The first store in the Elk Point district was the one built by Jack Valentine and Jim Screeton near the site of the Hopkins Ferry, about three miles west of our Saskatchewan River Bridge. It was built a short time after the ferry was installed in 1908. This store was destroyed by fire in 1910 and was rebuilt soon after. Later Mr. Valentine sold this store and built another in the hamlet of Elk Point. After about two years of operation he sold out, this time to Martin and Selmer Johnson. It was then known as the Johnson Bros. store. It was located where our present Petro Canada Service centre now stands(the SE corner of 50Avenue and 48 Street) The Johnson Bros. not only carried a full line of groceries and clothing but also accepted cream for reshipment to an out of town creamery.
About the same time Mr. Valentine built this store another general store was in operation on the lot where our tourist booth stands(the NW corner of 50 Avenue and 48 Street). It was owned and operated by Jim Babcock and continued to operate until about 1925. About 1917 still another store began operating on the lot west of the Babcock store. C. A. Johnson was the proprietor and be too carried a full line of groceries and some clothing. Mr. Johnson allotted part of his store building for an ice cream parlor. He equipped it with a number of round ice cream tables and wire constructed chairs which gave this building an attractive appearance. This store was later sold to Andy Miller, and was destroyed by the fire of December 1941.
After the fire, C. J. Markstad built another general store on the lot that now houses Steve Wolanuk's store. He operated this store as well as his Ford and IHC agency across the street to the east. Later it was managed by Hugh McQuillan (Markstad's son-in-law).
Charles Hood, who was one of our early settlers, operated a hardware store and post office on the lot east of the Beattie residence(a half block east of 48 Street on 50 Avenue). He too lost his premises on March Ist, 1922, when fire burned out the entire block, but rebuilt soon after and continued his business operations in the same location. During the middle 1920s, Raymond Keitges opened his business on the lot which now houses the flower shop (a half block west of 48 Street on 50 Avenue). There he handled a variety of goods and also sold and repaired radios. He closed down about 1927 and moved to the Glendon district where he opened a similar business.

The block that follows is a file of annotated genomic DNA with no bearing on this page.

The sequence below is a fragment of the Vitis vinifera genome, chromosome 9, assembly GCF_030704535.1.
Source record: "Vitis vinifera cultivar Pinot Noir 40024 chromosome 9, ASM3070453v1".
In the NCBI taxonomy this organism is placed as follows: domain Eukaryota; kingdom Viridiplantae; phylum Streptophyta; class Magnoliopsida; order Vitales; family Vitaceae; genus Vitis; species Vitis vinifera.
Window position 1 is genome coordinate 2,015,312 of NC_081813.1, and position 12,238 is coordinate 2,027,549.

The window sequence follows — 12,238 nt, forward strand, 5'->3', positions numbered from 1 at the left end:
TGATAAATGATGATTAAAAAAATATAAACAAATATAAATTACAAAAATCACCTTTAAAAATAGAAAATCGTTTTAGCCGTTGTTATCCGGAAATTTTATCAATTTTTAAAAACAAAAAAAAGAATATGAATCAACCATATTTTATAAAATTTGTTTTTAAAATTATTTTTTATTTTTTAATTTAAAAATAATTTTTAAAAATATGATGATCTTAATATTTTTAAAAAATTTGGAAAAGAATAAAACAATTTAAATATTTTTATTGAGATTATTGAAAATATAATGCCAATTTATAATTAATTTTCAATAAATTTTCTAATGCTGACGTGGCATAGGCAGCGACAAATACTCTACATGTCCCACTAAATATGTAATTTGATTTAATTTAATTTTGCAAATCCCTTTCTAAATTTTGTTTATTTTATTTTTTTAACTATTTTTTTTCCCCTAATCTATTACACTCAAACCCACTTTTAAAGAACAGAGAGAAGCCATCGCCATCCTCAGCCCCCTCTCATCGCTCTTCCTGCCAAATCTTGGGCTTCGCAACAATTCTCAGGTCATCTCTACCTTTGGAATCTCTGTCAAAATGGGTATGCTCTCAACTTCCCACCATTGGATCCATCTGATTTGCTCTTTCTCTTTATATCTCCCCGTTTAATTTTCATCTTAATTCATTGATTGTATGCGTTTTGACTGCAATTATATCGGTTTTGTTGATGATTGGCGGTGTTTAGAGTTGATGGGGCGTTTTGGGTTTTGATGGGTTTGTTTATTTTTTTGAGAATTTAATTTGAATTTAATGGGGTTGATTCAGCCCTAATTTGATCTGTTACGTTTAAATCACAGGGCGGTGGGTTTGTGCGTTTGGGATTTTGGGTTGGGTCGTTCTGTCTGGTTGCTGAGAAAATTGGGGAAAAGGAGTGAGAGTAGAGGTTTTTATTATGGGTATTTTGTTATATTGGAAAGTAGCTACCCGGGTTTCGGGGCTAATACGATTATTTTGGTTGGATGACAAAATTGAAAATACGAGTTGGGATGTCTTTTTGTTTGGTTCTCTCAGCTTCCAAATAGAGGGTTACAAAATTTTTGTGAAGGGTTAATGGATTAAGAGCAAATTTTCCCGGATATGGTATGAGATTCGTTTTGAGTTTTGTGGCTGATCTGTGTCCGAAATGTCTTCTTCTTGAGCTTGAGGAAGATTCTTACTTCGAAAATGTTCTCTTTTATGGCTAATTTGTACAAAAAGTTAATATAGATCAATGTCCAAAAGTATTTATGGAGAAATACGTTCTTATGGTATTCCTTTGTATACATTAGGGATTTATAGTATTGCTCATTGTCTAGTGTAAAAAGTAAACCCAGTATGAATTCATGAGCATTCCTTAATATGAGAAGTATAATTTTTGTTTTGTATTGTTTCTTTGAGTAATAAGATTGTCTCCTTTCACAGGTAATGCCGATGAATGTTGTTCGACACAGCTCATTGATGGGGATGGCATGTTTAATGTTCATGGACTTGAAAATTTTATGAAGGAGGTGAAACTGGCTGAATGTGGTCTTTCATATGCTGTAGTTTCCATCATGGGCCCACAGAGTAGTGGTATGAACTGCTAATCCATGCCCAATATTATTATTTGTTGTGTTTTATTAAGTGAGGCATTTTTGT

My father, William Andrishak, moved to the Elk Point district in the fall of 1925. He intended to open a pool hall and barber shop however he was unable to get a licence because a similar business was already established in the old Jim Babcock store by Joe Carrier. My father then decided to build a small general store on the lot east of where the Johnson Bros. store was located.
With the coming of the railroad in 1927 most of the businesses located in the east part of our hamlet began moving to our present main street location (50 Street). My father relocated his general store on the lot that now houses the Stedmans store (4812-50 Street). He enlarged his premises and carried a full line of groceries, clothing and hardware. This store was taken over in 1937 by my sister, Mrs. Olga Fischer.
In those days all the local merchants had a number of sidelines - they bought furs, raw hides, seneca root and even some sold lumber and fence posts as well as oil and gasoline. -
Anything to make an extra dollar. During the horse and buggy days the stores within our hamlet attracted business from only a radius of about 15 miles, they all got their share of business and most of the merchants seemed to be happy with their business operations.
When the railroad arrived in 1927 Elk Point experienced a building boom and many other places of business opened. The old Hood Hardware Store building was moved from the east end of our hamlet to the corner lot that now houses our IDA drug store(the NW corner of 50 Street and 49 Avenue), about 1928, and was later sold to Joe Helm, who started still another grocery store. Later he sold out to Joe Bleviss and he in turn sold out to Frank Lambright. Still later it was purchased by Ron Barwick who turned it into a men's and women's clothing store. Another general store in operation during the late 1930s was the one owned.by John Leteplo. It went up in flames on December 7, 1941, the same time as the adjoining C. A. Johnson store building was destroyed by fire. Volunteer firemen had a difficult time containing this blaze which was centred in the area where our Toronto Dominion Bank stands(the SW corner of 50 Street and 49 Avenue). The Pioneer Hotel as well as the remaining buildings on this street were saved simply because of an open lot situated between the burning buildings and the hotel.
This enabled the firefighters to pour a lot of water on the hotel building. Ironically, this same hotel was saved in a similar way during the big fire of March 1, 1922 when it was located in the east part of Elk Point.